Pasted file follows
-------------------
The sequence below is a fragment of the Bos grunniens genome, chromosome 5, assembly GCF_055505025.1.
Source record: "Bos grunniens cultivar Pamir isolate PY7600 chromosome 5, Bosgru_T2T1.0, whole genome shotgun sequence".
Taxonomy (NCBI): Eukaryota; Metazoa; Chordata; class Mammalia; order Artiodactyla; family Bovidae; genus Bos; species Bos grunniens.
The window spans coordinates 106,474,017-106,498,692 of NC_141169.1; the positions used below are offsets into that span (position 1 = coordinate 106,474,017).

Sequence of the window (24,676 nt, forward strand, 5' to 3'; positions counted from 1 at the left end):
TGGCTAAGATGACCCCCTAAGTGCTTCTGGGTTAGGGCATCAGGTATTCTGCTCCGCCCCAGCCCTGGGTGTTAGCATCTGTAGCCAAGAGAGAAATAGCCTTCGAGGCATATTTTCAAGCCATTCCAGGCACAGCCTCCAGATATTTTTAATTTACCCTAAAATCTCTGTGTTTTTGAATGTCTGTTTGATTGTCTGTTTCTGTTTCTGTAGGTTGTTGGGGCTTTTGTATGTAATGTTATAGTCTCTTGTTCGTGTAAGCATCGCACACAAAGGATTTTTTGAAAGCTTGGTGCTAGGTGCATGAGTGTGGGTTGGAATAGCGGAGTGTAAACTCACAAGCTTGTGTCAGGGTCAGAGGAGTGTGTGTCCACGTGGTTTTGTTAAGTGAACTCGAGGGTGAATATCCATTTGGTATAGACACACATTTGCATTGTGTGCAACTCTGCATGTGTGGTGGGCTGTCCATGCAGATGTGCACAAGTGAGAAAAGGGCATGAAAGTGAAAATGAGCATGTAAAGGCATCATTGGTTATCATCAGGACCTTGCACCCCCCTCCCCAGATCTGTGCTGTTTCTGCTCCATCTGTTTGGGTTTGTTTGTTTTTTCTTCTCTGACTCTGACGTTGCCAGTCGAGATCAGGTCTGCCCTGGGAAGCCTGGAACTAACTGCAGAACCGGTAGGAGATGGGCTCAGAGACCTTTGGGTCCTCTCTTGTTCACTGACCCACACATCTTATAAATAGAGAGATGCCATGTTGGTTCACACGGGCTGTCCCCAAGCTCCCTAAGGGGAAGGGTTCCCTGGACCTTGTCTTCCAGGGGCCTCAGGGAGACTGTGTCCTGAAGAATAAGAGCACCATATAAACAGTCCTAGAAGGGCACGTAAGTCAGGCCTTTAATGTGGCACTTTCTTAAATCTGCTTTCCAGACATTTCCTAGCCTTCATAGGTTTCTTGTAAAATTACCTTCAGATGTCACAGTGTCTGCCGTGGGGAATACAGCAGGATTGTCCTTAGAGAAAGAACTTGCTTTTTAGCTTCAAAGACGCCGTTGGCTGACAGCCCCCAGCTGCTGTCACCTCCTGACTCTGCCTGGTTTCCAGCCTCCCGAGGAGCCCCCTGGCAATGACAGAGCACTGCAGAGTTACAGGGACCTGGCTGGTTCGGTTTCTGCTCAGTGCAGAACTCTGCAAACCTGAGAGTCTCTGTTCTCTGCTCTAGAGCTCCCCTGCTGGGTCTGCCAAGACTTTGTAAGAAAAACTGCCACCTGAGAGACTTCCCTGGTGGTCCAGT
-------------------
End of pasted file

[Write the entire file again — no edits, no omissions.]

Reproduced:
The sequence below is a fragment of the Bos grunniens genome, chromosome 5, assembly GCF_055505025.1.
Source record: "Bos grunniens cultivar Pamir isolate PY7600 chromosome 5, Bosgru_T2T1.0, whole genome shotgun sequence".
Taxonomy (NCBI): Eukaryota; Metazoa; Chordata; class Mammalia; order Artiodactyla; family Bovidae; genus Bos; species Bos grunniens.
The window spans coordinates 106,474,017-106,498,692 of NC_141169.1; the positions used below are offsets into that span (position 1 = coordinate 106,474,017).

Sequence of the window (24,676 nt, forward strand, 5' to 3'; positions counted from 1 at the left end):
TGGCTAAGATGACCCCCTAAGTGCTTCTGGGTTAGGGCATCAGGTATTCTGCTCCGCCCCAGCCCTGGGTGTTAGCATCTGTAGCCAAGAGAGAAATAGCCTTCGAGGCATATTTTCAAGCCATTCCAGGCACAGCCTCCAGATATTTTTAATTTACCCTAAAATCTCTGTGTTTTTGAATGTCTGTTTGATTGTCTGTTTCTGTTTCTGTAGGTTGTTGGGGCTTTTGTATGTAATGTTATAGTCTCTTGTTCGTGTAAGCATCGCACACAAAGGATTTTTTGAAAGCTTGGTGCTAGGTGCATGAGTGTGGGTTGGAATAGCGGAGTGTAAACTCACAAGCTTGTGTCAGGGTCAGAGGAGTGTGTGTCCACGTGGTTTTGTTAAGTGAACTCGAGGGTGAATATCCATTTGGTATAGACACACATTTGCATTGTGTGCAACTCTGCATGTGTGGTGGGCTGTCCATGCAGATGTGCACAAGTGAGAAAAGGGCATGAAAGTGAAAATGAGCATGTAAAGGCATCATTGGTTATCATCAGGACCTTGCACCCCCCTCCCCAGATCTGTGCTGTTTCTGCTCCATCTGTTTGGGTTTGTTTGTTTTTTCTTCTCTGACTCTGACGTTGCCAGTCGAGATCAGGTCTGCCCTGGGAAGCCTGGAACTAACTGCAGAACCGGTAGGAGATGGGCTCAGAGACCTTTGGGTCCTCTCTTGTTCACTGACCCACACATCTTATAAATAGAGAGATGCCATGTTGGTTCACACGGGCTGTCCCCAAGCTCCCTAAGGGGAAGGGTTCCCTGGACCTTGTCTTCCAGGGGCCTCAGGGAGACTGTGTCCTGAAGAATAAGAGCACCATATAAACAGTCCTAGAAGGGCACGTAAGTCAGGCCTTTAATGTGGCACTTTCTTAAATCTGCTTTCCAGACATTTCCTAGCCTTCATAGGTTTCTTGTAAAATTACCTTCAGATGTCACAGTGTCTGCCGTGGGGAATACAGCAGGATTGTCCTTAGAGAAAGAACTTGCTTTTTAGCTTCAAAGACGCCGTTGGCTGACAGCCCCCAGCTGCTGTCACCTCCTGACTCTGCCTGGTTTCCAGCCTCCCGAGGAGCCCCCTGGCAATGACAGAGCACTGCAGAGTTACAGGGACCTGGCTGGTTCGGTTTCTGCTCAGTGCAGAACTCTGCAAACCTGAGAGTCTCTGTTCTCTGCTCTAGAGCTCCCCTGCTGGGTCTGCCAAGACTTTGTAAGAAAAACTGCCACCTGAGAGACTTCCCTGGTGGTCCAGT